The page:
With the November general election less than two weeks away, Anderson County once again is facing a serious shortage of poll workers.
Katy Smith, the county's elections director, announced the shortage late Tuesday afternoon in a news release.
Smith said there is a particular shortage of poll workers in Piedmont, Williamston, Powdersville and Easley. The precincts affected include Brushy Creek, Williamston Mill, Pelzer, West Pelzer, Powdersville, Hunt Meadows, Mount Airy and others, Smith said.
It is not clear how many more poll workers are needed in Anderson County. Smith only released prepared statement and did not immediately respond to questions about the shortage.
Sign Up and Save
Get six months of free digital access to The State
This is not the first time Anderson County has experienced a shortage of poll workers.
In the South Carolina Republican primary in February, a shortage of poll workers and some problems with equipment caused long lines at Anderson County's busiest precincts.
Voters at McCants Middle School in Anderson were particularly angry, with many saying they waited in line up to an hour and 45 minutes to cast their ballots. As lines grew in the school gymnasium on the afternoon of the primary, only three poll workers were on the job in the building.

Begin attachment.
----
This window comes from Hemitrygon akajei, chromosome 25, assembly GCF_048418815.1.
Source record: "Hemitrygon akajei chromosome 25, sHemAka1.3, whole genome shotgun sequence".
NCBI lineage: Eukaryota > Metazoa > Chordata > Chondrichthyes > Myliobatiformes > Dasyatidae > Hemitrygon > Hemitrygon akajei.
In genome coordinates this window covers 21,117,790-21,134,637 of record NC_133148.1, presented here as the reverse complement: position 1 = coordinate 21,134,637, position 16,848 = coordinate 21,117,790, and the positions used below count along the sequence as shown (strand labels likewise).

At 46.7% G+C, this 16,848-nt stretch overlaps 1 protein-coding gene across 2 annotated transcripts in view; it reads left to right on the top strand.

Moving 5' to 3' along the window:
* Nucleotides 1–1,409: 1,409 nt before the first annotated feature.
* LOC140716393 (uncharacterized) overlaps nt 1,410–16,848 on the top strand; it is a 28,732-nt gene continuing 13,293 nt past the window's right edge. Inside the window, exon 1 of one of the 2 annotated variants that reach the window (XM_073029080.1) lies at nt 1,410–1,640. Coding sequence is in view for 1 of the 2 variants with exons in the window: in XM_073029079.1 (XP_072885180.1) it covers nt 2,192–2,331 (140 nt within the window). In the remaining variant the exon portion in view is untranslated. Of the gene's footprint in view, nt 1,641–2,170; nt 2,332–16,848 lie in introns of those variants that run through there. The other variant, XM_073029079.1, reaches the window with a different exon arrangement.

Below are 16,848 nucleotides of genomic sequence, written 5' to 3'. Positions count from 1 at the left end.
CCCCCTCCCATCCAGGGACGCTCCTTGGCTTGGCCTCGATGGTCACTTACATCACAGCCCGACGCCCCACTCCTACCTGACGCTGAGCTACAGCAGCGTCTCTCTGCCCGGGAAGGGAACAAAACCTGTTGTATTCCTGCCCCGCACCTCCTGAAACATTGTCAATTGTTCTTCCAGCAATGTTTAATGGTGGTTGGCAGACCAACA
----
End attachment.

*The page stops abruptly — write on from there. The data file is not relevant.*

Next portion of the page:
After those problems gained Anderson County statewide attention, Smith implemented two recruiting programs to try to find more poll workers.
“Even with all of our efforts and the two additional recruitment programs, we are still in a serious need of workers in these areas," Smith said in her prepared statement.
Chris Whitmire, a spokesman for the State Election Commission, said Wednesday he had not heard about specific worker shortages in other counties, but knows that the possibility of them is always a concern.
"Generally, I can say that for county boards of voter registration and elections ... this is always something they have to work on," Whitmire said. "It is always difficult to find people and to find good people. And really, just having enough workers isn't enough. You need a pool of backups because there is always the chance that something could happen that would make a worker unable to be at the polls at the last minute."
Election Workers in South Carolina will be paid $75 for working this Election Day and $60 for attending training.That is a total of $135 paid by the state for each worker. Poll clerks receive an additional $60.
South Carolina law allows people who are 16 or 17 to serve at the polls in some capacities if they have had proper training. Smith said her staff has reached out to schools in Anderson County to try to recruit teens "but the response has been extremely low."
Whitmire said the law also allows a South Carolina resident to serve as a poll worker in his or her home county or in an adjacent county.
Smith is asking anyone who is interested in serving as a poll worker to immediately contact the Anderson County Voter Registration and Elections Office at 864-260-4035.
"The bottom line is that long lines are expected this Nov. 8," Smith said. "And the first step in managing them is having enough election workers to meet the need and demand of voters at the polls."